Growing up on this island, I only knew what was around me.
I knew there to be families made of a man, a woman and children. I knew there to be priests and nuns, widows and widowers and a few orphans who were friends of mine. That’s all. I didn’t know any children from broken families. I didn’t know of any single parents. And I certainly didn’t know about the existence of homosexuality. Then I moved to the larger island to attend university and my world expanded that little bit more. I travelled as much as I could, making friendships as I went along and the world that unfolded in front of me was beautiful. I wasn’t surrounded by the familiar anymore and that made me come alive.
I was, and still am, hungry for knowledge. It used to be intellectual knowledge that made my world go round. Now it’s more knowledge about the people around me, about the story of their life, about their happy endings and the twists in their tale that brought them to where they are today. I want to know the story of the lady who waits for her daughter outside her school all day. I want to know where the old man sitting next to me in church got his scars. I want to know the story of the two men holding hands at the supermarket.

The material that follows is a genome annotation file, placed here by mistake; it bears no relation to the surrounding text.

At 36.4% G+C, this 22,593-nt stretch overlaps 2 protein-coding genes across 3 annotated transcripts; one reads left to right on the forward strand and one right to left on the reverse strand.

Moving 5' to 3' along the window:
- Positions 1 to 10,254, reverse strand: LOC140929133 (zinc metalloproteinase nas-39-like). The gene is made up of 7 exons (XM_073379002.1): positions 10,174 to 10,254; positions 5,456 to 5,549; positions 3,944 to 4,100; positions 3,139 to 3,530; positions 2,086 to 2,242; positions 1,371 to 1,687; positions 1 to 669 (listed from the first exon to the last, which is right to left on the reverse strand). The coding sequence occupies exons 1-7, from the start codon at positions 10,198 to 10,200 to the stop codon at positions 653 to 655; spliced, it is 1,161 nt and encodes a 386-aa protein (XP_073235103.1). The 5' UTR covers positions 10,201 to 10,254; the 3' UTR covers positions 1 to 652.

I believe that having children changed my outlook on life in many ways, but mostly in this one. My biggest priority is for them to know that they are part of the human race, not just the tiny population of this island. I want them to feel proud to be part of this planet, to know that the world is their home. Growing up on an island has its perks but it also has the biggest drawback I can think of: that of having an insular mentality. Luckily, our children are exposed to a lot more variety and reality than we were. It’s not always a good thing, but growing up with the knowledge that not everyone has to fit into a pigeonhole is what I wish for them.
Most of all, I want them to grow up knowing that nobody’s choice of lifestyle is more acceptable than that of anyone else. Everyone has a right to happiness, to love and respect. Maia is already aware of the fact that some men love men and some girls love girls. She also knows that gay couples are as ‘normal’ as her own parents are (I’m assuming she considers us to be normal!), because many such couples are family friends. She doesn’t know that some other friends of ours are gay, simply because she never saw them with a partner and there is no reason why she should question their sexuality. Like nobody should. What defines a person? Is it who they love or what they achieve and what they give? Does it really matter whom a person chooses to spend their life with? I feel I cannot fully express with words the depth of my feelings about this issue. So I’ll leave you with this video, which had me sobbing like a baby:
I also wanted to let you know, should you be at the University of Malta in the coming days, to look out for the posters put up by We Are (UOM’s LGBT society) around campus to mark International Day Against Homophobia and Transphobia (that’s tomorrow). If not, you can see them here: https://www.facebook.com/media/set/?set=a.534681949911672.1073741829.143541772359027&type=1